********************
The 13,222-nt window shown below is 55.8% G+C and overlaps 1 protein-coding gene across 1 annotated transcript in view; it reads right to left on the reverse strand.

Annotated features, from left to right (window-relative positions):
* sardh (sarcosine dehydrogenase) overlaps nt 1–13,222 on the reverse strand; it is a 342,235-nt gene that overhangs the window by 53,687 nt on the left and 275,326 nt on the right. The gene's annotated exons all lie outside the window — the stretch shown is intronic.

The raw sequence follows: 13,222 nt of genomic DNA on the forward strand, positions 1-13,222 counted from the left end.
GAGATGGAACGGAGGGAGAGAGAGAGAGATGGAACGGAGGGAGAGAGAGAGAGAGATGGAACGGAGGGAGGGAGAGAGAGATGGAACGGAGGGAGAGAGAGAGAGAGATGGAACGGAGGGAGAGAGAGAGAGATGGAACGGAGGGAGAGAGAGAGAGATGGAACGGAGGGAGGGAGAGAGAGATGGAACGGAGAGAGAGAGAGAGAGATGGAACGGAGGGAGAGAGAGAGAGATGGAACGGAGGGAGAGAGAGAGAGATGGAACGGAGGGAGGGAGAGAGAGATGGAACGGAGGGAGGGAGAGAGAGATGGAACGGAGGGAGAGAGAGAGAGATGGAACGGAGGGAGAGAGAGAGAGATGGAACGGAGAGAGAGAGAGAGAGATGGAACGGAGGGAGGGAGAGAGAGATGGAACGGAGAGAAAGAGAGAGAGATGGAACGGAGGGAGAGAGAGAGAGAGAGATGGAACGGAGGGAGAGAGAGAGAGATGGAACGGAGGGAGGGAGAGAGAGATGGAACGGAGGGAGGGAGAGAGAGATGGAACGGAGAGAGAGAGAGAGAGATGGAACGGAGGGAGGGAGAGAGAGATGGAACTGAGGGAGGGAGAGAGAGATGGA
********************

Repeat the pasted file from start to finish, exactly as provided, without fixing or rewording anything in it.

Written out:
The 13,222-nt window shown below is 55.8% G+C and overlaps 1 protein-coding gene across 1 annotated transcript in view; it reads right to left on the reverse strand.

Annotated features, from left to right (window-relative positions):
* sardh (sarcosine dehydrogenase) overlaps nt 1–13,222 on the reverse strand; it is a 342,235-nt gene that overhangs the window by 53,687 nt on the left and 275,326 nt on the right. The gene's annotated exons all lie outside the window — the stretch shown is intronic.

The raw sequence follows: 13,222 nt of genomic DNA on the forward strand, positions 1-13,222 counted from the left end.
GAGATGGAACGGAGGGAGAGAGAGAGAGATGGAACGGAGGGAGAGAGAGAGAGAGATGGAACGGAGGGAGGGAGAGAGAGATGGAACGGAGGGAGAGAGAGAGAGAGATGGAACGGAGGGAGAGAGAGAGAGATGGAACGGAGGGAGAGAGAGAGAGATGGAACGGAGGGAGGGAGAGAGAGATGGAACGGAGAGAGAGAGAGAGAGATGGAACGGAGGGAGAGAGAGAGAGATGGAACGGAGGGAGAGAGAGAGAGATGGAACGGAGGGAGGGAGAGAGAGATGGAACGGAGGGAGGGAGAGAGAGATGGAACGGAGGGAGAGAGAGAGAGATGGAACGGAGGGAGAGAGAGAGAGATGGAACGGAGAGAGAGAGAGAGAGATGGAACGGAGGGAGGGAGAGAGAGATGGAACGGAGAGAAAGAGAGAGAGATGGAACGGAGGGAGAGAGAGAGAGAGAGATGGAACGGAGGGAGAGAGAGAGAGATGGAACGGAGGGAGGGAGAGAGAGATGGAACGGAGGGAGGGAGAGAGAGATGGAACGGAGAGAGAGAGAGAGAGATGGAACGGAGGGAGGGAGAGAGAGATGGAACTGAGGGAGGGAGAGAGAGATGGA